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coverpic flag England - Full Moon 212 - 12/17/13

Duncan Evans
- an interview with...

Old Traditions, New Standards

When the guitarist in an avant-garde black metal outfit suddenly shifts gears and turns to the British folk music of the late 60s and early 70s, some will surely shake their heads in disbelief. For Duncan Evans however, the step from A Forest Of Stars to his just released solo album Lodestone hasn't been as big as it might look from an outside perspective. Recently he took the time to answer Luna Kafé's questions - late at night, sitting in an armchair in his dimly lit living room, with Eberhard Weber's jazz sounds on the stereo.

LK: Musically, this album is pretty much a U-turn compared to the sound of A Forest Of Stars. Was trying to get away as far as you could musically from that band kind of the idea behind this solo record?
Duncan: Actually, an acoustic-based solo project was an idea that I had wanted to pursue for many years whilst I was playing in rock bands long before the existence of A Forest of Stars. Eventually, the time felt right to bring a project like this to fruition. I do find it in musically nourishing to play and listen to a diverse and eclectic range of genres, and I don't think that being interested in one format should preclude anyone from simultaneously being involved with another. The most important question is not what genre the music is, but whether or not it's any good!

LK: The "live" feel of Lodestone and how pure and, for a lack of a better word, authentic it sounds, is the album's strongpoint. Is that something that came naturally to you?
Duncan: The album was recorded without metronome click-tracks, and this has a significant impact on the "feel" of the performances, allowing the tempo of teach song to vary in what I hope is a natural and flowing manner. I think that, where possible, music should be allowed to "breathe" and to find its own pace and groove without the aid of a metronome. I am glad you have picked up on this.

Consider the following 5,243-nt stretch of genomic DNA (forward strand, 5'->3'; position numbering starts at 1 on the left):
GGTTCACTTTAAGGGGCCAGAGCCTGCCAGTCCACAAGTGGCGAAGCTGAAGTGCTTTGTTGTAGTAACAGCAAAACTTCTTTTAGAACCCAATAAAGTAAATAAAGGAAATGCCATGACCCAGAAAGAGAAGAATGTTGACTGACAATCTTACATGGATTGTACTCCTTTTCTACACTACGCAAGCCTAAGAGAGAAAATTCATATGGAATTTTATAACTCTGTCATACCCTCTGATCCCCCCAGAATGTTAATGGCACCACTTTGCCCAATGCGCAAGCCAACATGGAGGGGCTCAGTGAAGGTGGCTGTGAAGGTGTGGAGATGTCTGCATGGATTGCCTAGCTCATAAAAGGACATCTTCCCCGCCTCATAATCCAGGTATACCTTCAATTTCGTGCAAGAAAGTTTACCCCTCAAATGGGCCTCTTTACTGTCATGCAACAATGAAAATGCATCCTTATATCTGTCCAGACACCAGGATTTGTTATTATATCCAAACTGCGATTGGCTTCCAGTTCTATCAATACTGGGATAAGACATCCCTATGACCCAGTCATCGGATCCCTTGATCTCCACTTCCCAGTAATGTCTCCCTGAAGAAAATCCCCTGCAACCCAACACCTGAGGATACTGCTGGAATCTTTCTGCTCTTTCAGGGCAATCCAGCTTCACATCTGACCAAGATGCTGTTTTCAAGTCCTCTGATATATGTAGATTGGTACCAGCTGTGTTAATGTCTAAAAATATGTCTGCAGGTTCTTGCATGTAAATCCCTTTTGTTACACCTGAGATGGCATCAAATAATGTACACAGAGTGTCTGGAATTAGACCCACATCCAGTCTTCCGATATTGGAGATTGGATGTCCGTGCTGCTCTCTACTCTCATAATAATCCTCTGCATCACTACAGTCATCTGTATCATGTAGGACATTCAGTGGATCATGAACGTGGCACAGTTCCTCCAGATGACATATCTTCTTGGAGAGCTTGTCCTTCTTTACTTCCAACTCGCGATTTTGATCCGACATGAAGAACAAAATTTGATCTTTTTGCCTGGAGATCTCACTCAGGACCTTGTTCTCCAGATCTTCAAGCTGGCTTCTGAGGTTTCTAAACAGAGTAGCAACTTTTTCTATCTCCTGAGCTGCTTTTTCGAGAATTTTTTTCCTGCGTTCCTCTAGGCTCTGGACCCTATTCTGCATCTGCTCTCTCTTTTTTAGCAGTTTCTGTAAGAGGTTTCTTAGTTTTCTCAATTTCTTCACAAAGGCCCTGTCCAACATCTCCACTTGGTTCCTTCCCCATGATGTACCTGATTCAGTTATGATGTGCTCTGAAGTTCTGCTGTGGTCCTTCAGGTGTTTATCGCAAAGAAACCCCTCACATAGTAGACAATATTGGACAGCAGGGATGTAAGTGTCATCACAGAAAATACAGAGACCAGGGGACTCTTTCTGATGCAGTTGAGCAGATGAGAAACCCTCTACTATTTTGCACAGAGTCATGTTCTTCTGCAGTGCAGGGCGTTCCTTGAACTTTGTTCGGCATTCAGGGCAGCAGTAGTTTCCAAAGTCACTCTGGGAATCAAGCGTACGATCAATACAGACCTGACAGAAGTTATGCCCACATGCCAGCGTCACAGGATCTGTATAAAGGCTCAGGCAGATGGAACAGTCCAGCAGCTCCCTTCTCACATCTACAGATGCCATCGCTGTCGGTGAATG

LK: The album has a very distinctive sound. It that something that just evolved over time or was there some kind of "master plan" involved, to concentrate on the interplay of acoustic and electric guitar as the focal point?
Duncan: Whilst I knew that I wanted the album to be anchored by a predominantly "acoustic" sound, as the production process unfolded - whilst the acoustic guitar and vocal parts were being recorded - I decided that augmenting the arrangements with some subtle electric guitar overdubs and female backing vocals was something I would do as a way of providing some extra light and and shade, and melodic and harmonic interest, to the recordings. The idea is for the acoustic guitar to provide the main "body" of the music, and for the effected electric guitar to punctuate this by contributing tension and a sense of "atmosphere".

LK: What was the biggest challenge when it came to recording this album?
Duncan: The process was mostly quite relaxed and easy-going. Rick Blakelock did a great job of helping with the recording process. However, sometimes it's easy to be too self-critical when you're listening back to bare and unprocessed recordings of your own playing. This was especially so when recording Lodestone, the bulk of the sound being composed of a single acoustic guitar part. Often it's difficult to be objective and let go of feeling like certain performances are not as perfect as they should be. Of course, the reality is that the overall emotional resonance engendered by music is far more important than whether the players are hitting every single note exactly as planned!

LK: Folk music made a bit of a comeback in recent years in various shades and forms. When we say "folk music", what comes to your mind first? In other words, what does "folk" mean to you?